SAN RAFAEL (KPIX) — Seeking to soften the blow of a law that requires homeowners to maintain sidewalks that abut their property, the City of San Rafael is undertaking an effort to share the cost of sidewalk maintenance.
In 1935, California lawmakers passed a new statute mandating that, when it comes to sidewalks abutting their property, homeowners “shall maintain any sidewalk in such condition that the sidewalk will not endanger persons or property and maintain it in a condition which will not interfere with the public convenience…” (California Streets and Highways Code Section 5610.)
Local governments have jurisdiction to enforce that provision and some have done so, while others have ignored it and paid to repair the sidewalks out of public coffers; still others have assumed responsibility for certain elements of the sidewalk and not others.
San Rafael passed an ordinance in October 2017, declaring, “The Property Owner of lots or portions of lots adjacent to or fronting on any portion of a Sidewalk shall repair and maintain the Sidewalk in a safe and non-dangerous condition at the owner’s cost and expense.” That ordinance is currently being challenged in a lawsuit but the judge has allowed the ordinance to take effect.
To ease the burden of sidewalk maintenance, the San Rafael is using money from last year’s Proposition 6, (the “Gas Tax”) to share the cost of repair.
“The additional revenue that San Rafael gets for that is about a million dollars a year and part of that, about $350,000 is now being used to help fund the sidewalk,” said Thomas Wong, the city’s engineer who runs the project.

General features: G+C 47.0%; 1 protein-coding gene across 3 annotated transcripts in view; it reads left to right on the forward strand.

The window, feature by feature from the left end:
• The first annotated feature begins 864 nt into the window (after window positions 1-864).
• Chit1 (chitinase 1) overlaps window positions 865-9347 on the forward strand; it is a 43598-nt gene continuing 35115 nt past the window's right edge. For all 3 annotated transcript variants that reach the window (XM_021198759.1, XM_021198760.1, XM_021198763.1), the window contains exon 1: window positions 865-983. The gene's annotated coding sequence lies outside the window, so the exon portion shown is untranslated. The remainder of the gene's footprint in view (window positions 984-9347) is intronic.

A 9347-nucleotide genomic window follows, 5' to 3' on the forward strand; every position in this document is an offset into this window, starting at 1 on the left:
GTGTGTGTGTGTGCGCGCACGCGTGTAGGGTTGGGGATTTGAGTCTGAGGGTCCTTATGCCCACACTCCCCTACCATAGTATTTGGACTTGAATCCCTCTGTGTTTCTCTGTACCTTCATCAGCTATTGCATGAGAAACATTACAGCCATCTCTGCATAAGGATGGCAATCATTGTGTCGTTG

According to the city’s website, under the program, the city will:
Split the cost of sidewalk replacement 50-50 with property owners (up to a maximum of $1,000 in city contribution)
Fully incur the cost of sidewalk offset “shaving” such as when a sidewalk displacement is less than 1 1/2 in. and does not require full replacement
Fully incur the cost of curb and gutter replacement (up to a maximum of $4,000 city contribution)
Fully incur the cost of street tree work removal and replacement (including root trimming, stump grinding, removal and replacement)
The city does more than just absorb the cost of these repairs, it takes care of the details.
According to Wong, any homeowner can request an inspection and if a city inspector determines that repairs are needed, they will contact a contractor (with whom the city has negotiated low rates with as part of a bulk contract), schedule a date for service and pay the contractor’s bill, then send the homeowner a separate bill for half of the sidewalk repair.
Steve Summers got the sidewalk in front of his house repaired earlier this year. Unfortunately, two large trees on the outside of the sidewalk, close to the road, had to be removed.
For one tree, “the root was actually underneath the sidewalk and lifting [the concrete] into the yard, so they couldn’t save this tree.” And while he’s sad to lose the trees, the city paid for an arborist inspection and tree removal. In fact, the city is paying to put in new trees that are better suited to being near a sidewalk.
“We are gonna get new trees. The city has a program, they have about thirty trees on the list,” Summers said.
While San Rafael homeowners would like the city to pay for all the maintenance, Summers says the new program seems reasonable.
“For now, it’s fair but the rules always change; you never know,” he said. “But I can’t complain with what they’ve done.”
The City of San Rafael is taking applications for the sidewalk repair program until May 17, 2019.